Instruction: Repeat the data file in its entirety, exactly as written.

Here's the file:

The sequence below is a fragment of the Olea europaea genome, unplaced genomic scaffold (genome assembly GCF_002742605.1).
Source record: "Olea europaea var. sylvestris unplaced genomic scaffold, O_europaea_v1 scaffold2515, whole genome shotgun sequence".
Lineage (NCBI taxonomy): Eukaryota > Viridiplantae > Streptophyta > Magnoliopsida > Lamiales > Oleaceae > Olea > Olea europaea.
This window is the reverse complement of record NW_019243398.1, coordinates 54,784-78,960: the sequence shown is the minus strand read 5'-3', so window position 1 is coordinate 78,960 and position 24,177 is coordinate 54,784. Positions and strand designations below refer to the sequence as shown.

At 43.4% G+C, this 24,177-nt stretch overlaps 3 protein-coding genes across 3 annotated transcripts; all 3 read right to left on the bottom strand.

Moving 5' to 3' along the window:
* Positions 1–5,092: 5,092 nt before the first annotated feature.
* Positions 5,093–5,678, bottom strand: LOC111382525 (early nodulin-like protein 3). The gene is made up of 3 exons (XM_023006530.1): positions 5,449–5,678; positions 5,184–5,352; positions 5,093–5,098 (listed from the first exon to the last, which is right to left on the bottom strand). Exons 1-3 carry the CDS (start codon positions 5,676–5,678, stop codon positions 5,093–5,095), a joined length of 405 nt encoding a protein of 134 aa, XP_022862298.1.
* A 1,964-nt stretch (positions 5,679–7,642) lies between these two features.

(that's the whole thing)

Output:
The sequence below is a fragment of the Olea europaea genome, unplaced genomic scaffold (genome assembly GCF_002742605.1).
Source record: "Olea europaea var. sylvestris unplaced genomic scaffold, O_europaea_v1 scaffold2515, whole genome shotgun sequence".
Lineage (NCBI taxonomy): Eukaryota > Viridiplantae > Streptophyta > Magnoliopsida > Lamiales > Oleaceae > Olea > Olea europaea.
This window is the reverse complement of record NW_019243398.1, coordinates 54,784-78,960: the sequence shown is the minus strand read 5'-3', so window position 1 is coordinate 78,960 and position 24,177 is coordinate 54,784. Positions and strand designations below refer to the sequence as shown.

At 43.4% G+C, this 24,177-nt stretch overlaps 3 protein-coding genes across 3 annotated transcripts; all 3 read right to left on the bottom strand.

Moving 5' to 3' along the window:
* Positions 1–5,092: 5,092 nt before the first annotated feature.
* Positions 5,093–5,678, bottom strand: LOC111382525 (early nodulin-like protein 3). The gene is made up of 3 exons (XM_023006530.1): positions 5,449–5,678; positions 5,184–5,352; positions 5,093–5,098 (listed from the first exon to the last, which is right to left on the bottom strand). Exons 1-3 carry the CDS (start codon positions 5,676–5,678, stop codon positions 5,093–5,095), a joined length of 405 nt encoding a protein of 134 aa, XP_022862298.1.
* A 1,964-nt stretch (positions 5,679–7,642) lies between these two features.